Lorry drivers have been warned to be on their guards after £50,000 of cheese was stolen from a motorway service station.
The trailer filled with precious dairy cargo was taken from Strensham services, near Cheltenham on the M5 on Friday.
It comes as gangs target service stations – with an estimated loss of £1.35million at Frankley, Strensham, Telford and Hopwood over the past few years.
And police fear these attacks will only ramp up as demand booms on the black market while Christmas approaches and as families feel the cost of living crisis pinch.
Detective Sergeant Andrew Farmer of the Field Intelligence team in South Worcestershire said: ‘The majority of these thefts are linked to an organised crime gang in West Yorkshire that has been operating for decades as well as ones in the West Midlands and Merseyside who see it as a ‘low-risk high reward’ enterprise.
The trailer filled with precious dairy cargo was taken from Strensham services (pictured) near Cheltenham on the M5 on Friday
‘We recognise there is an increased demand for black market goods, perhaps because of inflation rises and the cost-of-living crisis but items that have literally ‘fell off the back of a lorry’ are of course illegal and acquiring them this way simply fuels more freight crime.
‘We continue to work collaboratively with partner forces to tackle these crimes as part of Operation Yard, which sees officers deter criminal gangs from targeting delivery lorries by ensuring police are present in hot-spot areas, especially during the evenings, and issue security advice to lorry drivers.’
Police say gangs are targeting products that can quickly be resold, like toys, food, white goods, and perfumes, as officers have seen 140 such crimes in just West Mercia this year – almost double last year’s total of 83.
While another containing washing powder and other household goods was taken from the Hartlebury Trading estate near Kidderminster on November 26.
Detective Constable Dan Griffiths of the West Mercia Force Intelligence Bureau (FIB) added: ‘These high value acquisitive crimes relate to all products that go into the supply chain, be they white goods, groceries, retail items or raw materials, so their theft ultimately affects all of us.
‘There’s a reputational impact on large carriers too if their lorries are getting raided as they will lose custom, as well as insurance premiums go up and stock missing from our supermarket shelves, so any additional costs in the chain will eventually get passed on to the customer.
‘I would encourage people to be vigilant about ‘freight crime’. If you are at a motorway service station for example, and you think you see something suspicious, please report it to us.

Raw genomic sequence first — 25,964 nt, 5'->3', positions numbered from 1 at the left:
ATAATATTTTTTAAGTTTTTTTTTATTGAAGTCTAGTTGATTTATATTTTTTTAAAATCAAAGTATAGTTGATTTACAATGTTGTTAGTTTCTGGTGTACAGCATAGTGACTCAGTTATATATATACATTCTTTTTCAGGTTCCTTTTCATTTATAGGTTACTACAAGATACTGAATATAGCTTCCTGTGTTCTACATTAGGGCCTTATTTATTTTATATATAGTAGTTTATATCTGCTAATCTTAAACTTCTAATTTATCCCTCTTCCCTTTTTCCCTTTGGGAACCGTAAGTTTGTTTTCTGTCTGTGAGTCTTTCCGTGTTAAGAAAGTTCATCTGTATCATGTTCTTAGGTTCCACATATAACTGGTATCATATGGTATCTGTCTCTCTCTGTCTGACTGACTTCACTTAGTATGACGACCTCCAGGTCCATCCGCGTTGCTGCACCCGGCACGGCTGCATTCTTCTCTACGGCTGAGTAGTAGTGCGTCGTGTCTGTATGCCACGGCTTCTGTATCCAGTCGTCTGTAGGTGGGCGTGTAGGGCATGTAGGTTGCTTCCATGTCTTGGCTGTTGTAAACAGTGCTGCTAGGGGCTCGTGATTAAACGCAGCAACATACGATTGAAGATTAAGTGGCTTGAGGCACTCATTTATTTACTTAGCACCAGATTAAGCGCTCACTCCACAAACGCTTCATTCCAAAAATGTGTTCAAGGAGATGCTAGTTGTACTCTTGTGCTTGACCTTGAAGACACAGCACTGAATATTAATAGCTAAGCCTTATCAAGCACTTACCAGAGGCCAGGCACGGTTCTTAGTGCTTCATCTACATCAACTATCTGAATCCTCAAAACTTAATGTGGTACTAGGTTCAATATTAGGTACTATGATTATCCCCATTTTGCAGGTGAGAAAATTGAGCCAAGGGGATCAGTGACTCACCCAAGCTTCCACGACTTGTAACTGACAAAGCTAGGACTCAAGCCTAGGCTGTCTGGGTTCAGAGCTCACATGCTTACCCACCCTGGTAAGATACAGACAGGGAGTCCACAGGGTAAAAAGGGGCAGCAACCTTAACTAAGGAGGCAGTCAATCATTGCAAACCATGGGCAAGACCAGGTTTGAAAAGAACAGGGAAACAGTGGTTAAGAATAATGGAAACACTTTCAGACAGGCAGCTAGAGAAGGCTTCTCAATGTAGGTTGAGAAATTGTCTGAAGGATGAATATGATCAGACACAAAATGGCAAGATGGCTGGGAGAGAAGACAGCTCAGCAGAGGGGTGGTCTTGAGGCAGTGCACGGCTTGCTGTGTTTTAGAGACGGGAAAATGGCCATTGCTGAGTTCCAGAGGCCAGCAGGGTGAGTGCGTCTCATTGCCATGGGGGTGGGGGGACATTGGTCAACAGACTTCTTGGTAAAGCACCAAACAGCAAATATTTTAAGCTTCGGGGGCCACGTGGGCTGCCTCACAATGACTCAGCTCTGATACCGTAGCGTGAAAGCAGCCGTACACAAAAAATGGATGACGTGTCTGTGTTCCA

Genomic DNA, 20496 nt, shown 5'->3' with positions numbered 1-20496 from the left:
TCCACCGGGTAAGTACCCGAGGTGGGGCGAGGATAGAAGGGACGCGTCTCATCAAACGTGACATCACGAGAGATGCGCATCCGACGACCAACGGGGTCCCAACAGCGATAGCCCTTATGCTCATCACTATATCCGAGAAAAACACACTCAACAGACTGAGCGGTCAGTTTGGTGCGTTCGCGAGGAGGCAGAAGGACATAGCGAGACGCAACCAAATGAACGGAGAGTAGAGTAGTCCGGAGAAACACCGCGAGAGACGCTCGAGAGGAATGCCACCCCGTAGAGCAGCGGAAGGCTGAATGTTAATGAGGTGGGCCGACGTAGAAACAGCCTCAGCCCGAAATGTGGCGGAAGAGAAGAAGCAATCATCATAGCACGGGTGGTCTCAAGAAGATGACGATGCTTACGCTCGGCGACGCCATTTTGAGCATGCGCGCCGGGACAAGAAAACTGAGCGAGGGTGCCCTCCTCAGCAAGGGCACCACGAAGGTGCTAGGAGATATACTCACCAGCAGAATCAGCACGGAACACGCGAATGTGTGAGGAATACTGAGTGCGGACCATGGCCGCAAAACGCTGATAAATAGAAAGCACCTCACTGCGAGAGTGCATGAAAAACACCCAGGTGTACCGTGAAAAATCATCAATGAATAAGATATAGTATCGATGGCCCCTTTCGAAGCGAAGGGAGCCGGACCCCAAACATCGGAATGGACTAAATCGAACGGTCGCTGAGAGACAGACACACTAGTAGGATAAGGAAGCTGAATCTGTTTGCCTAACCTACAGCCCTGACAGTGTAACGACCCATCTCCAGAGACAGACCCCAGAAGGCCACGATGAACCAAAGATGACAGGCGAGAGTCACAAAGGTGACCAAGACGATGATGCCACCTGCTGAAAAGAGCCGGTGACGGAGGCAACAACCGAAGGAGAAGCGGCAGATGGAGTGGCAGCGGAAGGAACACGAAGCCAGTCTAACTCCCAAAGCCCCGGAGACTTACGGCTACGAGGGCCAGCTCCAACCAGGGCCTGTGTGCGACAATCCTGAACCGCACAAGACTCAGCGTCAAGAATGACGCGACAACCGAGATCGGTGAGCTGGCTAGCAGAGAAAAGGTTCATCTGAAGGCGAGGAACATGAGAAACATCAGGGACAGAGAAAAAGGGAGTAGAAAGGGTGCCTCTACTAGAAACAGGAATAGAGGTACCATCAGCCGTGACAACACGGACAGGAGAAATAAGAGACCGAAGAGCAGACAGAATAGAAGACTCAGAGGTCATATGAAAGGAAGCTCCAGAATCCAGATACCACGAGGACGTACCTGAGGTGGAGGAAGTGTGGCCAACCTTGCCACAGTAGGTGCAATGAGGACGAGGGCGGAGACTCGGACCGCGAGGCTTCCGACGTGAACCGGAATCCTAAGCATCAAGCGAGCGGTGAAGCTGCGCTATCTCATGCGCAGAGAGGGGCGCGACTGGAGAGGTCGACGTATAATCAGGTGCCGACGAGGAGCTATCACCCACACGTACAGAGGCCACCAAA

It comes as gangs target service stations – with an estimated loss of £1.35million at Frankley, Strensham, Telford and Hopwood over the past few years. Pictured: Strensham services
‘To road hauliers we advise that before starting your journey, decide where you are going to park overnight and use a secure overnight lorry park.
‘Park your lorry where you can see it. Park with the loading doors close to another vehicle or wall. When returning to your lorry, check for signs of any interference. Record your check on a checklist.’
PC Mike Dawber, a Field Intelligence Officer on the Freight Desk at the National Vehicle Crime Intelligence Service (NaVCIS) said: ‘NaVCIS is here to map cargo crimes more accurately such as curtain slashes and trailer thefts and we receive more than 5,000 notifications about such offences annually, but we are pleased to report there have been two big steps forward in the last 12 months.
‘Firstly, the UK needs to adopt a UK secure truck parking standard via the British Parking Association’s implemented scheme ‘Park Mark Freight’ and ten sites are now accredited in the country. NaVCIS is looking at this with West Mercia Police for sites in their force area.
‘Secondly, there is £52.5million of government money being promised to improve driver welfare facilities such as showers and toilets and security such as CCTV, barrier access, lighting and fencing at existing truck parks and motorway services which is match-funded, meaning it is a potential overall investment of £105million.
‘I’m also pleased to report that there is good policing work going on nationally that has seen 56 arrests made in October alone for cargo crimes.’